Those two studies have been key to the government’s case against Holmes — prosecutors have alleged for the first two months of the federal trial that Holmes knew the limits of the company’s technology and that Theranos overplayed what it said were approvals with two large pharmaceutical companies by affixing the logos to the reports.

The reports were the results of studies Theranos conducted with the two pharma companies in part to evaluate how well Theranos’s technology worked compared to traditional lab methods. But witnesses from both Pfizer and Schering-Plough testified early in the trial that they were unimpressed with Theranos’s technology and did not pursue further partnerships with the start-up. They said they did not approve the final reports that Theranos sent to Walgreens and to investors.

Lead defense attorney Kevin Downey asked Holmes on Tuesday if she intended to make it seem like the reports were prepared by Pfizer and Schering-Plough when adding the company’s logos.

That wasn’t her intention, she said, but she heard the testimony that previous witnesses felt it was misleading.

“I wish I’d done it differently,” she said.

Holmes said she sent the reports because she wanted to show Walgreens and others that Theranos’s technology worked well compared with traditional lab methods.

Several times, Holmes noted that other Theranos employees were the lead on projects or said that she was acting on information she received from her employees. This has been part of her defense strategy — to note that other, well-qualified workers at the company were giving her information that she believed.

She also hit on a key allegation that has come up often during the trial — that Theranos was using third-party machines to run most of its blood tests while telling investors and business partners it was using its own devices.

Theranos was relying on third-party machines that the company had modified to work with its small blood samples, Holmes said, but it didn’t talk about it to nearly anyone outside the company because it was protecting its intellectual property.

“This was an invention that we understood from our counsel we had to protect as a trade secret,” she said.

Theranos was relying on the modified machines because its own devices couldn’t handle the amount of blood samples the start-up expected to process when it decided to operate a central lab in its partnership with Walgreens, Holmes said. Theranos’s devices were designed to work on one sample at a time, a system the company planned to use when it was initially planned to put devices inside Walgreens stores.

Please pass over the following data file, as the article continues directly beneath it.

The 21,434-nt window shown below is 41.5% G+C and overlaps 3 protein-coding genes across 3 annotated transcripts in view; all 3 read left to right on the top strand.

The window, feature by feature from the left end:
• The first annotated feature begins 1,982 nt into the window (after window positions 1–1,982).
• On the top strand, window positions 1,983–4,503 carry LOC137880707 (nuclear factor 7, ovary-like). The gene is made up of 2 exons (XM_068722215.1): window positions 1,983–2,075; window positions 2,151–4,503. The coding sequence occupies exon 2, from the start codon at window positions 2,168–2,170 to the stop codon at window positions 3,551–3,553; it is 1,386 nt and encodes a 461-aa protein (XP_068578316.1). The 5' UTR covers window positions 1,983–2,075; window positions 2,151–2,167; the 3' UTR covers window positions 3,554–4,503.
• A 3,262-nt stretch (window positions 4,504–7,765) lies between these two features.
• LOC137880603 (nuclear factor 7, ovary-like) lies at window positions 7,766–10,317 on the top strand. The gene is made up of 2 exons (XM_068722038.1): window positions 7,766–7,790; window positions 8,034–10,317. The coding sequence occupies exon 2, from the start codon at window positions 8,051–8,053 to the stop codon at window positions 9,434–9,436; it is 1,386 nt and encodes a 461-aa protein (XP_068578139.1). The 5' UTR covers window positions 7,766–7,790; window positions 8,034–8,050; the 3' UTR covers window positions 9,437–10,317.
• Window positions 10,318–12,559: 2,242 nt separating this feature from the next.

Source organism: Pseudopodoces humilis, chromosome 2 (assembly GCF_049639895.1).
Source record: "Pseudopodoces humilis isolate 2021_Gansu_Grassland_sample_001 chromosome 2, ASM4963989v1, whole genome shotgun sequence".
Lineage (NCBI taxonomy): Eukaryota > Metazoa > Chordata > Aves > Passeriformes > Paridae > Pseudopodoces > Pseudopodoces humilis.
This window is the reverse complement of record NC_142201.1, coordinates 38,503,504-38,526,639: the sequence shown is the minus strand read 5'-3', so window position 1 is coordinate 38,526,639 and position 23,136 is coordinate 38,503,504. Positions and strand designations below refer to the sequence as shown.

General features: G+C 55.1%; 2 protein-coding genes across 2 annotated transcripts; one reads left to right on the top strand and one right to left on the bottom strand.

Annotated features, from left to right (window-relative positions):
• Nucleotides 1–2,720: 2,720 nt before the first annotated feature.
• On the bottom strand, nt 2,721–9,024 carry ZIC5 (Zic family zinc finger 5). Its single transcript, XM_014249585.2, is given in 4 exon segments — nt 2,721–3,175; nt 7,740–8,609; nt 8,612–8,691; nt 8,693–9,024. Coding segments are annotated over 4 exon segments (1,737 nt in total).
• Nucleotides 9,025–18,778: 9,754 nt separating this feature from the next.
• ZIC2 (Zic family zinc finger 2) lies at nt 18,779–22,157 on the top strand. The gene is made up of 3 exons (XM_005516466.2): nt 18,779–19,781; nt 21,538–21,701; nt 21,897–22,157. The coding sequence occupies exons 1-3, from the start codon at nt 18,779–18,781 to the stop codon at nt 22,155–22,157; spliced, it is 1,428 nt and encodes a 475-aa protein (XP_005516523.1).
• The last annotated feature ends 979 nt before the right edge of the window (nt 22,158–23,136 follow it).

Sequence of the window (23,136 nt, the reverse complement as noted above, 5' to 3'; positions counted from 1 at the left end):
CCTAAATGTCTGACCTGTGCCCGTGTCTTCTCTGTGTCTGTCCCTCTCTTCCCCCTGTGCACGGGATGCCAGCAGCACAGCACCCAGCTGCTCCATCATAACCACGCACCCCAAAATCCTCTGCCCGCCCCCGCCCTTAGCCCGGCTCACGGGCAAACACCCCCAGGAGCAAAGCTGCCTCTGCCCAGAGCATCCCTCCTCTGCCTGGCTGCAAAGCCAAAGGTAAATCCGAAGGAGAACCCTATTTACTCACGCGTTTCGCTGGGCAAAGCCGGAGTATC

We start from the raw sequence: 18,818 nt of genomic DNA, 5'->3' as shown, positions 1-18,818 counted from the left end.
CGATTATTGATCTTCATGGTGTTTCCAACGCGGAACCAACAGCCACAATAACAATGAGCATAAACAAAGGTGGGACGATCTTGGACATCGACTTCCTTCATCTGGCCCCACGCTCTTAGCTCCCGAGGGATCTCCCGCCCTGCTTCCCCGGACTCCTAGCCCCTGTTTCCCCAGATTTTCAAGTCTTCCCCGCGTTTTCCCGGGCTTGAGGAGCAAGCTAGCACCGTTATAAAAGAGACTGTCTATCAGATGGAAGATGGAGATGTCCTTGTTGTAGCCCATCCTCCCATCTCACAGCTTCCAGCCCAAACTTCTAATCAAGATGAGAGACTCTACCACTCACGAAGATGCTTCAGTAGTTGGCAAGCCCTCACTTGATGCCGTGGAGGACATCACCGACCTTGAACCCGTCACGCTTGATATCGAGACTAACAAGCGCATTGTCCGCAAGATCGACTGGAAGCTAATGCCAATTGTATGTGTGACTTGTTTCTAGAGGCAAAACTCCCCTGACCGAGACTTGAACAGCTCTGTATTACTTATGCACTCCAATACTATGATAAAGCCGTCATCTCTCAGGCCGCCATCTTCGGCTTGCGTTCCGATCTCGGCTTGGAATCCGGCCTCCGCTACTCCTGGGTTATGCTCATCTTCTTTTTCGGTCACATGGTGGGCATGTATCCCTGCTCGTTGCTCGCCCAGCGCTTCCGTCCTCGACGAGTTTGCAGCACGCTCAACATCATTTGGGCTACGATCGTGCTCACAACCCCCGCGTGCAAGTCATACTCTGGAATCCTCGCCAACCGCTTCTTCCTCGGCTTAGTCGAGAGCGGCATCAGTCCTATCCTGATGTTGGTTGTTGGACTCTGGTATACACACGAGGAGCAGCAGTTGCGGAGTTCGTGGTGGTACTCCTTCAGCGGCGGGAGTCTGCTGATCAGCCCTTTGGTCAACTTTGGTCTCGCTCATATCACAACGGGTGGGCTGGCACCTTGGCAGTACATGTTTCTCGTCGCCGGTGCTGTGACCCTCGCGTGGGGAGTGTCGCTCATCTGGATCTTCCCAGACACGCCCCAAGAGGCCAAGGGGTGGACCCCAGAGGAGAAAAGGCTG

The plan shifted to instead collect samples at Walgreens locations and process them at Theranos’s lab off-site, she said.

Prosecutors and previous witnesses have alleged that Theranos relied on the third-party machines because its own devices weren’t working well enough and couldn’t handle the work the company’s partnerships brought in.

In court filings before the trial began, Holmes’s defense lawyers suggested the entrepreneur may argue that abuse by her ex-boyfriend, who was the company’s president, rendered her incapable of making her own decisions. But so far, the allegations have not surfaced during the trial.

Her former partner, Sunny Balwani, faces a trial next year on the same charges. He has pleaded not guilty and denied the abuse that was alleged in court filings.

Balwani’s name came up several times during the trial on Tuesday, especially when Holmes testified that he was in charge of preparing the financial projection documents that were provided to the board of directors.

correction

Theranos raised roughly $900 million from investors. An earlier version of this article incorrectly said that was the company’s peak valuation. This article has been corrected.